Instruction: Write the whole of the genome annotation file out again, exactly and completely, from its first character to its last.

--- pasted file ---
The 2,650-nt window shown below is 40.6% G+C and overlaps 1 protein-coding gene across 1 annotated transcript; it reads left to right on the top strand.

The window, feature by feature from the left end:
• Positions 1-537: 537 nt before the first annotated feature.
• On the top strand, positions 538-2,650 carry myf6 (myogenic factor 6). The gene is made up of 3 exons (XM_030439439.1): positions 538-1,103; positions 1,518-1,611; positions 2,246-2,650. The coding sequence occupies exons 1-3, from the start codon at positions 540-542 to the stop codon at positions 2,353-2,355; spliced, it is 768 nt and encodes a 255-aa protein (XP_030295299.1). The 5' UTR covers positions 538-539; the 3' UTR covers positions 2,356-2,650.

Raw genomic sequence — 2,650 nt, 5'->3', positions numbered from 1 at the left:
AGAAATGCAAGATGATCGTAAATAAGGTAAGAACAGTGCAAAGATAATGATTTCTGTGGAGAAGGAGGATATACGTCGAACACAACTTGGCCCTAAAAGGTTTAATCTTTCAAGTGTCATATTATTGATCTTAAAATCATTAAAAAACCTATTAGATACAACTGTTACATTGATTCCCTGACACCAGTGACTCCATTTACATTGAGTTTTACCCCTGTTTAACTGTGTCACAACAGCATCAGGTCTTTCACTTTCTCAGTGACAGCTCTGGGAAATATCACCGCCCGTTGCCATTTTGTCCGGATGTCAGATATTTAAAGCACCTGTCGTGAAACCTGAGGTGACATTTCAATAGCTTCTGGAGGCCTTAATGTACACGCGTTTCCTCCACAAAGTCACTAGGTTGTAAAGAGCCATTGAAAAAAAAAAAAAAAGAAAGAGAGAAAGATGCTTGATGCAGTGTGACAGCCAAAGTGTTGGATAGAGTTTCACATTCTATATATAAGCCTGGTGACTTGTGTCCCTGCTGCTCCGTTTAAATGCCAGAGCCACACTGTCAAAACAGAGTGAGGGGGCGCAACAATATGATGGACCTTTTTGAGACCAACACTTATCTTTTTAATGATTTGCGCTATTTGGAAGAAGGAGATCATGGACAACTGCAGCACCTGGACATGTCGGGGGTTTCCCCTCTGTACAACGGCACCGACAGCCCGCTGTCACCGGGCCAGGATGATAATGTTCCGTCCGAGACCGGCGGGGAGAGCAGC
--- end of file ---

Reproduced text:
The 2,650-nt window shown below is 40.6% G+C and overlaps 1 protein-coding gene across 1 annotated transcript; it reads left to right on the top strand.

The window, feature by feature from the left end:
• Positions 1-537: 537 nt before the first annotated feature.
• On the top strand, positions 538-2,650 carry myf6 (myogenic factor 6). The gene is made up of 3 exons (XM_030439439.1): positions 538-1,103; positions 1,518-1,611; positions 2,246-2,650. The coding sequence occupies exons 1-3, from the start codon at positions 540-542 to the stop codon at positions 2,353-2,355; spliced, it is 768 nt and encodes a 255-aa protein (XP_030295299.1). The 5' UTR covers positions 538-539; the 3' UTR covers positions 2,356-2,650.

Raw genomic sequence — 2,650 nt, 5'->3', positions numbered from 1 at the left:
AGAAATGCAAGATGATCGTAAATAAGGTAAGAACAGTGCAAAGATAATGATTTCTGTGGAGAAGGAGGATATACGTCGAACACAACTTGGCCCTAAAAGGTTTAATCTTTCAAGTGTCATATTATTGATCTTAAAATCATTAAAAAACCTATTAGATACAACTGTTACATTGATTCCCTGACACCAGTGACTCCATTTACATTGAGTTTTACCCCTGTTTAACTGTGTCACAACAGCATCAGGTCTTTCACTTTCTCAGTGACAGCTCTGGGAAATATCACCGCCCGTTGCCATTTTGTCCGGATGTCAGATATTTAAAGCACCTGTCGTGAAACCTGAGGTGACATTTCAATAGCTTCTGGAGGCCTTAATGTACACGCGTTTCCTCCACAAAGTCACTAGGTTGTAAAGAGCCATTGAAAAAAAAAAAAAAAGAAAGAGAGAAAGATGCTTGATGCAGTGTGACAGCCAAAGTGTTGGATAGAGTTTCACATTCTATATATAAGCCTGGTGACTTGTGTCCCTGCTGCTCCGTTTAAATGCCAGAGCCACACTGTCAAAACAGAGTGAGGGGGCGCAACAATATGATGGACCTTTTTGAGACCAACACTTATCTTTTTAATGATTTGCGCTATTTGGAAGAAGGAGATCATGGACAACTGCAGCACCTGGACATGTCGGGGGTTTCCCCTCTGTACAACGGCACCGACAGCCCGCTGTCACCGGGCCAGGATGATAATGTTCCGTCCGAGACCGGCGGGGAGAGCAGC